Oh that first book? It was just a joke!
Yeah, but I know definitely dear God, I am knocking on wood! My parents are too old to bother anymore. They have grandchildren that are grown up so I don’t think they want any more babies.
I of course love comedy, but fashion too, and I have always enjoyed your tweets and Instagram photos about fashion. I did my undergrad in theatre like you then went to Scotland for my masters in fashion.
You did? Oh my God I am so jealous! I would love to go to school for fashion. That is the other thing too. If I could somehow start over and work in fashion as well, I’d love it just as much. I know I don’t really know a lot about it, I just know what I like to look at. God, I love it so much, I would love to go to school for it or something! How wonderful. I can’t draw for shit or anything, but I would love to know about it.
To see a comedian make jokes about fashion and clothing is refreshing, because it combines two of my favorite things.
It might be weird but I would love to somehow mix it. I just lived in Brooklyn the last two months and there was a vintage clothing store down the street. I went in everyday and looked at all their new items and never bought anything. I love fashion so much. That is what I hate about not fully controlling my career – if I could really do something with fashion, I would love it. It is cool now I get tweets and Instagrams from people who see something I would like, even dudes are doing it. I think it’s really neat and I really love when people recognize that I like that stuff. As I’m driving to the airport right now I have all my magazines ready. I go in and mark up the pages and pull things out for inspiration. I’ll always love the ‘70s look – bell-bottoms, long scarves and hats. That will always be the best I think anyone can look.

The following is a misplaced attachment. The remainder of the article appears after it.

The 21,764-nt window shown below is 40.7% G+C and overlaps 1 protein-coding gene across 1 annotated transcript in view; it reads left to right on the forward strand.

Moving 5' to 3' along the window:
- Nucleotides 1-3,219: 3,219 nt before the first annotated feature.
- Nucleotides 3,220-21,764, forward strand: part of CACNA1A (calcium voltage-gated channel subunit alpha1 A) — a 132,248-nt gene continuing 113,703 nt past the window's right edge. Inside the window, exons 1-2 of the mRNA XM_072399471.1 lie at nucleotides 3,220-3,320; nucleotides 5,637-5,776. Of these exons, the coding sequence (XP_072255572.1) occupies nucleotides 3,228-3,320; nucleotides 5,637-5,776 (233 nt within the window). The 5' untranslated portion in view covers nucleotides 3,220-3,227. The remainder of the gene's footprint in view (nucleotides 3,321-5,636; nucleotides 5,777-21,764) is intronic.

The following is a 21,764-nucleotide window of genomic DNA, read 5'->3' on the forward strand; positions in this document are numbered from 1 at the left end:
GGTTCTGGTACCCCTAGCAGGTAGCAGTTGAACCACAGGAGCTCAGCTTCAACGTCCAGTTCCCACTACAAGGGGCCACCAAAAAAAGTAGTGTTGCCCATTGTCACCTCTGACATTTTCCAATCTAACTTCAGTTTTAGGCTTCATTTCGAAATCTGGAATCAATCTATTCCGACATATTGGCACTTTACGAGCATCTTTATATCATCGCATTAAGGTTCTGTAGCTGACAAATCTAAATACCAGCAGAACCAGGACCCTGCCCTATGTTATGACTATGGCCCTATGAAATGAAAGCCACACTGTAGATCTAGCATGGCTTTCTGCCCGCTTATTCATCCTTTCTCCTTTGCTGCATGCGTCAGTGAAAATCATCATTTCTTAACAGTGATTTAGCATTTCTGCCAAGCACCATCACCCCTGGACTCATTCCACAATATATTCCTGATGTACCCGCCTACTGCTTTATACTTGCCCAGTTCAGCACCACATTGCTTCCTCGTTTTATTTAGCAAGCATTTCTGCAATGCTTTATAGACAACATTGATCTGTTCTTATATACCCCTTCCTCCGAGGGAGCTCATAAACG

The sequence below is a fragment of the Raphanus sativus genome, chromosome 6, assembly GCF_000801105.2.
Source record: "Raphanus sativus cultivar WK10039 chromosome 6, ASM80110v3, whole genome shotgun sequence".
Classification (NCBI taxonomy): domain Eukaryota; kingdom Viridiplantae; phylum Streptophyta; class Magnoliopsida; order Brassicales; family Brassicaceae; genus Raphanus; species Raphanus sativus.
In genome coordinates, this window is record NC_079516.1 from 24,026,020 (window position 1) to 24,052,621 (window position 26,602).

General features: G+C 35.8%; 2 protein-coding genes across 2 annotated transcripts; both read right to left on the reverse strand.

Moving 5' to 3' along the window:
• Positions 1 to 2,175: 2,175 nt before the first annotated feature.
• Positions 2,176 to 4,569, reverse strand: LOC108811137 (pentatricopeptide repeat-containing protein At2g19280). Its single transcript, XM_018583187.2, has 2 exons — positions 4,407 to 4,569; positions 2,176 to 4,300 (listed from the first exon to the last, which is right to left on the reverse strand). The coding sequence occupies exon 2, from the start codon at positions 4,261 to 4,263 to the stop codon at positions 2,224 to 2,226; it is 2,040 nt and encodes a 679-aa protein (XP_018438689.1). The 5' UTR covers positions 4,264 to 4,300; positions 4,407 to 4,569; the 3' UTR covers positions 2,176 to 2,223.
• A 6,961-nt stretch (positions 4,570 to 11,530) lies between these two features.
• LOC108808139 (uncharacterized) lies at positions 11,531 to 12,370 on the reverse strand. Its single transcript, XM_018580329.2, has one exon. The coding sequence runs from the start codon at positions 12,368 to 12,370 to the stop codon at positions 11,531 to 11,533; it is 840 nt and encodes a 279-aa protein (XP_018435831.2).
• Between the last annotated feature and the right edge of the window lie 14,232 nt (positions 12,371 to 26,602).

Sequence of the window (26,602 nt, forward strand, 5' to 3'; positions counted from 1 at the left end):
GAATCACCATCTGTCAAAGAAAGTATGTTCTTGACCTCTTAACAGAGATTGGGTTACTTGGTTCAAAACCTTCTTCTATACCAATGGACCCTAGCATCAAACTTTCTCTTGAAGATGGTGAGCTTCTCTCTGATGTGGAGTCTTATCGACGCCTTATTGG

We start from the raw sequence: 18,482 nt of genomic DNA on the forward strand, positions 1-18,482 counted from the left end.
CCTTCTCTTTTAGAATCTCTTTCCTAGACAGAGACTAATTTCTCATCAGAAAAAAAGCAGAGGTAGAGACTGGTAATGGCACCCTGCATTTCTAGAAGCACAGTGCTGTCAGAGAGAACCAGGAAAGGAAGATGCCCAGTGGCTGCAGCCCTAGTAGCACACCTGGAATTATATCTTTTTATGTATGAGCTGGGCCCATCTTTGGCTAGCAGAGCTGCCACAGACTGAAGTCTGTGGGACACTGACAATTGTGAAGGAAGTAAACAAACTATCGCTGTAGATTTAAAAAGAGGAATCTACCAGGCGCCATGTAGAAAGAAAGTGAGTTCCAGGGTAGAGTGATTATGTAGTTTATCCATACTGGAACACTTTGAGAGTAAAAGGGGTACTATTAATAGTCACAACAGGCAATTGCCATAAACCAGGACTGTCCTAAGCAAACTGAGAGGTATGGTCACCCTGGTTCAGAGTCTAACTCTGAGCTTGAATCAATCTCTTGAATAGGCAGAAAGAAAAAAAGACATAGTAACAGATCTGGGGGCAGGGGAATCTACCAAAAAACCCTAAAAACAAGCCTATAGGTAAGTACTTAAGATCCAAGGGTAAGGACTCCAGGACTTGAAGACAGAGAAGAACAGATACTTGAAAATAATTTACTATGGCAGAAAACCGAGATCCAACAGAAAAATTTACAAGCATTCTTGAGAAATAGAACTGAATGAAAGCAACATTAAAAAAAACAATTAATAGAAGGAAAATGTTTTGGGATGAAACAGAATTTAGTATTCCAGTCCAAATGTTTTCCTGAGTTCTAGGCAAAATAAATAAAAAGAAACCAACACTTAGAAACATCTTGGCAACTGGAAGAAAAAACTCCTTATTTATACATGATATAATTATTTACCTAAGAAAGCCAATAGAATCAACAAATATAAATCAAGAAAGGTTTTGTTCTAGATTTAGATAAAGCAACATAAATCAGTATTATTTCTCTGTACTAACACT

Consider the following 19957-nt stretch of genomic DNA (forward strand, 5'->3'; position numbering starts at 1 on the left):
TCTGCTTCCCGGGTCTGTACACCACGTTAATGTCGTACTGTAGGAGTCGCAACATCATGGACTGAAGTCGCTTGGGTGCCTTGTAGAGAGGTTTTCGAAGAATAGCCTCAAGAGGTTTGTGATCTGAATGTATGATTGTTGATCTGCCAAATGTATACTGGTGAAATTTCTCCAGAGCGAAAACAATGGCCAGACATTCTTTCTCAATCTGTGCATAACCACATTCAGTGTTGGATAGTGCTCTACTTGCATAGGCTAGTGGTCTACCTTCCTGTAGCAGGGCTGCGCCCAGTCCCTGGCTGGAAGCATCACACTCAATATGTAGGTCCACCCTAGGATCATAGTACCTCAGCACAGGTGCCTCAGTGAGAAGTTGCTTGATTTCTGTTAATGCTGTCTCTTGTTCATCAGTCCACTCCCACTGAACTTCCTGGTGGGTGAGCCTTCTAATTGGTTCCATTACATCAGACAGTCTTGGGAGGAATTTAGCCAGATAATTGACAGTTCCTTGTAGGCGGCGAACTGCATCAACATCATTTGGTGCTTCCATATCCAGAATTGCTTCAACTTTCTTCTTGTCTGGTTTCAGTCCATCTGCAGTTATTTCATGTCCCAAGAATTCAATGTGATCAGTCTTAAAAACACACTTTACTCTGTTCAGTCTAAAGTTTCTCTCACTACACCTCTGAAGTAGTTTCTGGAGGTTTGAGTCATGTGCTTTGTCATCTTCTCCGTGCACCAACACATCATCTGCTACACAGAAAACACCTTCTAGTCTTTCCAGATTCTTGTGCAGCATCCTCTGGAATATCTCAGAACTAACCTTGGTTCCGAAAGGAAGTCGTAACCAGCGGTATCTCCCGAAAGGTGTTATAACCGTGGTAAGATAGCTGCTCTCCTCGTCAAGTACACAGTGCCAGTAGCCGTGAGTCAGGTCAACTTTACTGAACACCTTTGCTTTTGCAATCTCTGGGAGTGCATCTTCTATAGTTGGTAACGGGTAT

It’s like comedy in that way, it can be hard to explain your choices when one thing makes you laugh and another doesn’t or why you prefer one type of clothing over another.